The same is true for vowed celibates: Some make the vow and become healthily generous and generative, remain faithful to the vow and age into wholesome, happy, forgiving persons. For some others, most everything in their lives belies the transparency and fruitfulness that should stem from their celibacy and they do not become more selfless, generative, mellow or happy. Instead, like some of their sexually active contemporaries, they also grow sullen, bitter and unhappy. Sometimes this is the result of breaking their vow and sometimes it’s the result of an unhealthily repressed sexuality. In either case, their vow isn’t fruitful and generally leads to unhealthy compensatory behaviors.
Celibacy, admittedly, comes fraught with some extra dangers because marriage and sex are the normal path that God intended for us. As Merton once put it, in celibacy we live inside a loneliness which God, himself, has condemned: It is not good for man (or woman) to be alone! Sex and marriage are the norm and celibacy deviates from that. But that doesn’t mean celibacy cannot be highly generative, meaningful and healthy and make for wholesomeness and happiness.
Some of the most generative and wholesome people that I know are vowed celibates, aging into an enviable mellowness and peace. Sadly, the reverse is also true for some celibates. Of course, all of this is equally true, both ways, for the married people that I know.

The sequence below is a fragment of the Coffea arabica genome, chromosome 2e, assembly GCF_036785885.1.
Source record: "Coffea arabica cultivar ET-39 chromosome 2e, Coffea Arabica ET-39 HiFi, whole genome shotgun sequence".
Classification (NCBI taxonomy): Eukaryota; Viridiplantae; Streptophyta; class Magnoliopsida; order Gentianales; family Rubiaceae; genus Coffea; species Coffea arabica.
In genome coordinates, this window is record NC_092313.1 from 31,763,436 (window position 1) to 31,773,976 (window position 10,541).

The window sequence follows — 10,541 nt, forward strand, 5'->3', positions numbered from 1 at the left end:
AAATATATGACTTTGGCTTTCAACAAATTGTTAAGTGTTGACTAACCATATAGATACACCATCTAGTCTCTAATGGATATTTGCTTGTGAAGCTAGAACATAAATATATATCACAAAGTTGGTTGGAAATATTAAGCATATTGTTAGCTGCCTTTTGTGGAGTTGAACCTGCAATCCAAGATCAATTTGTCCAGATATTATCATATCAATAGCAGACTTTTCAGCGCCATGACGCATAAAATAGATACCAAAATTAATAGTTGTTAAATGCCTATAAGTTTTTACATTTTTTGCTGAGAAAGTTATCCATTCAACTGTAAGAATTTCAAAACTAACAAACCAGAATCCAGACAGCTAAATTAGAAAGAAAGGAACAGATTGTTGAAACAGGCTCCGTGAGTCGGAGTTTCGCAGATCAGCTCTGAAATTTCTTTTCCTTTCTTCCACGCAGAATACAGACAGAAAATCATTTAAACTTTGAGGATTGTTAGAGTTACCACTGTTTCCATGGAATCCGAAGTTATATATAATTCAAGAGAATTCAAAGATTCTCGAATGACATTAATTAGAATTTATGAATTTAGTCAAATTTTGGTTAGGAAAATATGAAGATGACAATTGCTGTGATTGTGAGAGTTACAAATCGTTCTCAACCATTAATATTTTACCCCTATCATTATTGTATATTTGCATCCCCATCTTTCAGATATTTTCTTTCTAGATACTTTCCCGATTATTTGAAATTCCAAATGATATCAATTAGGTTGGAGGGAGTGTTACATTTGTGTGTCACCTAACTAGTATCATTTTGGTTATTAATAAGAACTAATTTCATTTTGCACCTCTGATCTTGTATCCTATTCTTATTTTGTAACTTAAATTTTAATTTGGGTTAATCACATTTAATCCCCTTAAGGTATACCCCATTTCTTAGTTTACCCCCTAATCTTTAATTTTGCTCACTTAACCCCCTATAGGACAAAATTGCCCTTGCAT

By their fruits you shall know them. Jesus offers us this as a criterion for judgment. But in judging celibacy and marriage (just in judging religions) we might add Huston Smith’s counsel that we should judge each by its best expressions, by its saints and not by its unhealthy expressions. Looking at marriage and celibacy, we see in each both healthy and unhealthy manifestations; and it doesn’t seem that either side trumps the other in terms of manifesting sanctity or dysfunction. That’s not surprising since, in the end, both choices demand the same thing, namely, a willingness to sacrifice and sweat blood for the sake of love and fidelity.